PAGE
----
stimulative music

stimulating music

Music therapy
Assertive or buoyant music used in music therapy, which may stimulate the rest of the body to join the rhythm by evoking hand clapping, dancing and other reactions. Stimulating music may have major changes in pitch, dynamics or rhythm, which usually is similar to that of an “alert” heart—i.e., 70–90 beats/minute; styles regarded as stimulative include Big Band, Dixie-land, Gospel, and others.

stimulative music

Music therapy Assertive or buoyant music that may prompt the body into joining the rhythm, evoking hand clapping, dancing, etc. Cf Sedative music.
References in periodicals archive ?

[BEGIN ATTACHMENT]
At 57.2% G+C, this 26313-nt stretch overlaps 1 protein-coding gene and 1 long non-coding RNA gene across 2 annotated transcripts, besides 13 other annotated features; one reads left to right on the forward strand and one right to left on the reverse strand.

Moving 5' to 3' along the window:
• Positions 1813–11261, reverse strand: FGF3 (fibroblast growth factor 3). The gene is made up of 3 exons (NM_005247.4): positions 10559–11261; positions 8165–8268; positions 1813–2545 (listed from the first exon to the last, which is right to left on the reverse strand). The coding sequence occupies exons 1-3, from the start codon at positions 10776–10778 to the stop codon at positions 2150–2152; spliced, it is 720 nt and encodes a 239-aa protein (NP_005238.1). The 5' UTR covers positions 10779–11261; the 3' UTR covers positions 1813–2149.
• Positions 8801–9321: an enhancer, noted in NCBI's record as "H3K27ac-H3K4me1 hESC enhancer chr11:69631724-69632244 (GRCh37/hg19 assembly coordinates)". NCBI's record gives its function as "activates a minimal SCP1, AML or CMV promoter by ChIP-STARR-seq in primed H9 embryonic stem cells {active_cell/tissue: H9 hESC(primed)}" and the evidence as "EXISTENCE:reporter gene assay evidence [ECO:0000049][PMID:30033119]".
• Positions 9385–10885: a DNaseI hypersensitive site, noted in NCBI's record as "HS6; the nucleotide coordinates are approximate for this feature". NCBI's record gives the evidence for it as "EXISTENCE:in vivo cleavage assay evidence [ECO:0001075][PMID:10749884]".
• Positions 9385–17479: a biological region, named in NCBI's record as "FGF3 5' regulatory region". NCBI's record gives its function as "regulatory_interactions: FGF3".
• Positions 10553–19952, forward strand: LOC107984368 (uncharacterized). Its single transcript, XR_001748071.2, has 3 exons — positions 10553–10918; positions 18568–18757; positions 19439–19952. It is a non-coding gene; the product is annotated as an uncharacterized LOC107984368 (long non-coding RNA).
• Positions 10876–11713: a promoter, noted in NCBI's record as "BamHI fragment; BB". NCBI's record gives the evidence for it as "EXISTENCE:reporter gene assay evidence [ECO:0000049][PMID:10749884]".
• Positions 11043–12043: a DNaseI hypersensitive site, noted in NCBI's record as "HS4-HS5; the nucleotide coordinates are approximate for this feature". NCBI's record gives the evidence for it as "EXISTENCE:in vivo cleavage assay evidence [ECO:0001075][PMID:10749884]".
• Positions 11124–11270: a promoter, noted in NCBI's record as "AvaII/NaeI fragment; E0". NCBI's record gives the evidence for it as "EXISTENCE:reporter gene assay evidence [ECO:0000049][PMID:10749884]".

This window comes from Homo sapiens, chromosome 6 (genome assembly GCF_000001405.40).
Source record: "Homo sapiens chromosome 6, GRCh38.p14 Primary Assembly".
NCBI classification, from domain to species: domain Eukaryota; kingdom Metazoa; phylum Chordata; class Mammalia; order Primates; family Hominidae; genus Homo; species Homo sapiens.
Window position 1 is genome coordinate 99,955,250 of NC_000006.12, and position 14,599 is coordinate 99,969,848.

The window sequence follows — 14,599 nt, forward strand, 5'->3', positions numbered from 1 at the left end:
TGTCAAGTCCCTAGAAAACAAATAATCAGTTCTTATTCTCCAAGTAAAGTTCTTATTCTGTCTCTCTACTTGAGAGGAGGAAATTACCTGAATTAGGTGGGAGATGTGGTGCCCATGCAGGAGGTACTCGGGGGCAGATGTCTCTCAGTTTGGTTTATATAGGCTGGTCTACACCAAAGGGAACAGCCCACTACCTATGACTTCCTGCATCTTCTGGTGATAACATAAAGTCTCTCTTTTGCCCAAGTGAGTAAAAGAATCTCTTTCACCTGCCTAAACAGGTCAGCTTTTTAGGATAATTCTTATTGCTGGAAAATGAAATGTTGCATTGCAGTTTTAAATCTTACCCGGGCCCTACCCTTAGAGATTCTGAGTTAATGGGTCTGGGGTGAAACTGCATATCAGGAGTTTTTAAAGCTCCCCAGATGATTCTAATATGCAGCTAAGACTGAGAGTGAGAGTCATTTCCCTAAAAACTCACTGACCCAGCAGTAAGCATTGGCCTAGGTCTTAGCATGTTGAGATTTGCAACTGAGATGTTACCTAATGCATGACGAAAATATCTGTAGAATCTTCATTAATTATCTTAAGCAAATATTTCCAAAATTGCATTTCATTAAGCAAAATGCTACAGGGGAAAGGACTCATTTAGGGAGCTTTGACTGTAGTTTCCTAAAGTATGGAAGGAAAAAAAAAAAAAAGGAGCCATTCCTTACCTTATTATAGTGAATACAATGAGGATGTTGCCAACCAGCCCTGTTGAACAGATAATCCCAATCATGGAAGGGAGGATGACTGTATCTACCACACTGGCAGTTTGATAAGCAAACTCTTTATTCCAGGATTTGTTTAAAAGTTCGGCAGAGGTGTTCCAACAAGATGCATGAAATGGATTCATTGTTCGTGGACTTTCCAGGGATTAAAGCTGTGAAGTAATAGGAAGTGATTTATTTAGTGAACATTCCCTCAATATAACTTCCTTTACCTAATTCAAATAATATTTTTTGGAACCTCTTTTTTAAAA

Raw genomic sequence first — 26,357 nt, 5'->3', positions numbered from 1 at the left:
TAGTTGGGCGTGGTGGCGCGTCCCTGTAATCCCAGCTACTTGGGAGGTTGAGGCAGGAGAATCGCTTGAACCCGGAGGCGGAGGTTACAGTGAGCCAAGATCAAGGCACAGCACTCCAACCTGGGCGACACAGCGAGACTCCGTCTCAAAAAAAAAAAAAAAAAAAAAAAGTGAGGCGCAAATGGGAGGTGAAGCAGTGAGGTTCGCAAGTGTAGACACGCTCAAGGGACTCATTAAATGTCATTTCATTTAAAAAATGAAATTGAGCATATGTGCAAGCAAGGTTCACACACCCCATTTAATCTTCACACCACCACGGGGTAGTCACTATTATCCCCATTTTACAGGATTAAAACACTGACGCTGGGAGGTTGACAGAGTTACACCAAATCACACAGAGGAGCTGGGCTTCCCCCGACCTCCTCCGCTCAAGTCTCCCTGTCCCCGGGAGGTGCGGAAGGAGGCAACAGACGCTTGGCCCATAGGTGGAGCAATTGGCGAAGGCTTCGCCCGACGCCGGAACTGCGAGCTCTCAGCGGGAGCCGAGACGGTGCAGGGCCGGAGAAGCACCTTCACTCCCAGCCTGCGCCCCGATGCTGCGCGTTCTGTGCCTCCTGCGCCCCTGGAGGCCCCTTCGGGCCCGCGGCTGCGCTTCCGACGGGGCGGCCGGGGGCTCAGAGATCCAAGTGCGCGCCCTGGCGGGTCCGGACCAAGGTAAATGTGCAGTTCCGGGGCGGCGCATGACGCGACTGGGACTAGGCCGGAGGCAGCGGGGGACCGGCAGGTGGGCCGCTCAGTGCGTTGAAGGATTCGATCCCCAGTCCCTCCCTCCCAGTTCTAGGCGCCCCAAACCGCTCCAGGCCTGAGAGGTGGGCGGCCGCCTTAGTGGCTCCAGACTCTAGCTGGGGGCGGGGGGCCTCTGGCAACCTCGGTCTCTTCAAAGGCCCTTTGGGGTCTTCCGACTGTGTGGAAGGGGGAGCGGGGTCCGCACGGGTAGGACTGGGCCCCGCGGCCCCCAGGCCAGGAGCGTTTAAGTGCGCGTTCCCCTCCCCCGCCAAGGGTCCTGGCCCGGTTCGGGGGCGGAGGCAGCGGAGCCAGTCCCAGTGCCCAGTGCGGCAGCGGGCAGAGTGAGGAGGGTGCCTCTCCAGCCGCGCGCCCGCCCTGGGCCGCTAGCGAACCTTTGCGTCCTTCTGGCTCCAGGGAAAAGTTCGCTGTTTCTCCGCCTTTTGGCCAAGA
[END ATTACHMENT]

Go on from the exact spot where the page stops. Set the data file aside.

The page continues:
As well as using stimulative music during training, many athletes are discovering the recuperative benefits of calming music following a tough workout," he said.
Gaston (1951) identified the qualities of both types of music and described how they affected the listener: stimulative music exhibited an unrestrained quality, and contained brief, staccato melodies, a clear underlying beat and percussive rhythms that encouraged physical activity.
The PFSM allowed the rater to accurately assessed 100% of the sedative music and 84% of the stimulative music.
The Yates's Continuity Correction indicated that the PFSM distinguished between sedative and stimulative music and confirmed the tool's intrinsic validity.
In general, stimulative music was distinguished from sedative by four of the five subsections of melody: embellished, accented, angular and harsh melodic lines.
Nevertheless I found that there were many common structures (factors) in sedative and in stimulative music, predictable as well as unpredictable.
Effects of sedative and stimulative music on activity levels of severely retarded boys.